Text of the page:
Five years after Indianapolis’ 25-year streetlight moratorium ended, a city collaboration with AES Indiana has resulted in nearly all existing lighting being replaced with LED bulbs and 1,600 new streetlights being installed, the city announced Monday.
“We are excited to celebrate this important milestone in the history of Operation Night Light,” said Mayor Joe Hogsett in a news release. “There are few other City programs that offer so many benefits at once: this program enhances the safety of our neighborhoods, improves the efficiency of taxpayer dollars, and reduces the greenhouse gases emitted into our environment. It is truly a win-win-win for Indianapolis.”
Indianapolis suspended streetlamp installation in 1980 over budget constraints, and didn’t lift the moratorium until 2016, when Hogsett launched his “Operation Night Light.”
In December 2017, the city and AES Indiana, then known as Indianapolis Power and Light, signed a contract to carry out the project.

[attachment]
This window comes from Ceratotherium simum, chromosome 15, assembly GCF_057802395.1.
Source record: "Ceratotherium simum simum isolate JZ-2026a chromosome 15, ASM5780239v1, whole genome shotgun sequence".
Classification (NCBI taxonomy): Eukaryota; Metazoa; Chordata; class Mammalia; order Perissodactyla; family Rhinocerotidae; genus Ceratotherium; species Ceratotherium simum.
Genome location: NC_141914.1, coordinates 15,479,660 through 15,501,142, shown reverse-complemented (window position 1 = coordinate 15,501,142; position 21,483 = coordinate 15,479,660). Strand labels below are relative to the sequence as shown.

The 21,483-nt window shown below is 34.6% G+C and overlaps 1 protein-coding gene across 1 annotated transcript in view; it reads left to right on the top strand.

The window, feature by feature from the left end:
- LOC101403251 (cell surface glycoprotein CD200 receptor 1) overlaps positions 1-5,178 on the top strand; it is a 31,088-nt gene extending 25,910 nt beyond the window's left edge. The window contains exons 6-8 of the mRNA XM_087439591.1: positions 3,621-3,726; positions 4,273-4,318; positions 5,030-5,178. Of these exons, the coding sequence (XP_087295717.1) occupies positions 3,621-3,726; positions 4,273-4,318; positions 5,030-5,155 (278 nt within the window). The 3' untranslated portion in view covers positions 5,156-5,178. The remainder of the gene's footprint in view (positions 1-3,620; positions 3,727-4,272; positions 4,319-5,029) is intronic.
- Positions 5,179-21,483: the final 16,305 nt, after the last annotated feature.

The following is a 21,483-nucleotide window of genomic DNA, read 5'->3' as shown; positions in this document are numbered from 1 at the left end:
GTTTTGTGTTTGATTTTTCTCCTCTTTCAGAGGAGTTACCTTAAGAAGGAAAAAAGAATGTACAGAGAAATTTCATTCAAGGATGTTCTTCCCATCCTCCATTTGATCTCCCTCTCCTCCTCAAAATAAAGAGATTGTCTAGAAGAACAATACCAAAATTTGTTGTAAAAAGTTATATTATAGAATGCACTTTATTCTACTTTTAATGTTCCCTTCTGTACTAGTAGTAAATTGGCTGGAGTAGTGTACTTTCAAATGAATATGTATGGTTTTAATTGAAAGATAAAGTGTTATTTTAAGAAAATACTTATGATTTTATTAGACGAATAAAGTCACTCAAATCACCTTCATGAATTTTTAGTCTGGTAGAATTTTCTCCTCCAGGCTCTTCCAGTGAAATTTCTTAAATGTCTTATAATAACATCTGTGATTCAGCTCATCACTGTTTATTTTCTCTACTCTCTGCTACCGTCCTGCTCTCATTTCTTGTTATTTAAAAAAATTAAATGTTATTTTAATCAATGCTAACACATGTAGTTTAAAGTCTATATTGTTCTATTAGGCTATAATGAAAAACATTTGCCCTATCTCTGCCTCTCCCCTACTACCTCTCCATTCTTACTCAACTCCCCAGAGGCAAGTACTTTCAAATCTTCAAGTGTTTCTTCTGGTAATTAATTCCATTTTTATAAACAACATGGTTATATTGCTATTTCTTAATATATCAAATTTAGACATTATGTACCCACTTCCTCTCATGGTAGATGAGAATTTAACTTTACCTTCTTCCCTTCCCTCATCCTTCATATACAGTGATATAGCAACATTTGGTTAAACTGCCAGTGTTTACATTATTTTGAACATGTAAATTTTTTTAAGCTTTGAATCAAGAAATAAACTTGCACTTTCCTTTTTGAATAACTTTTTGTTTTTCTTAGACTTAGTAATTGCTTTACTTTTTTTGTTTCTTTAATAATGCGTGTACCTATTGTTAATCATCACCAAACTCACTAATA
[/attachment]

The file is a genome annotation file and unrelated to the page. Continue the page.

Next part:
So far, Indianapolis has retrofitted nearly 27,000 of its traditional, cobra-head streetlights with LED bulbs. The city paid $9.3 million up-front for the retrofits, according to the mayor’s office. AES crews have also installed at least 1,600 new lights of the 2,000 approved so far by the city, many located in the darkest parts of Indianapolis. The project has a goal of installing 2,000 more.
“This program has helped promote equity in neighborhoods, as residential streets and corridors throughout Indianapolis have received better, safer lighting,” said City-County Council President Vop Osili. “Although the conversion stage is nearing its end, we’re looking forward to even more LED lights shining the way for residents and visitors.”
The LED lights are brighter, but use half as much energy, require less maintenance and have a longer lifespan than older high-pressure sodium bulbs. Installation of new streetlights will continue through 2025, as the city continues to plow savings from the retrofitted high-efficiency LEDs back into installations, according to the mayor’s office. Savings have topped $1.9 million thus far.
“As more lights were converted to LED technology, the City captured savings which have been and will continue to be reinvested into new lights,” wrote mayor’s office spokesman Mark Bode in an email Tuesday. “So in the end, the bill will be the same as it was before the initiative; we’ll just have better lights, and more of them.”
After installations are complete and if Indianapolis saves enough money through retrofits, the administration hopes to put LED bulbs in the decorative lights around town, according to the project webpage.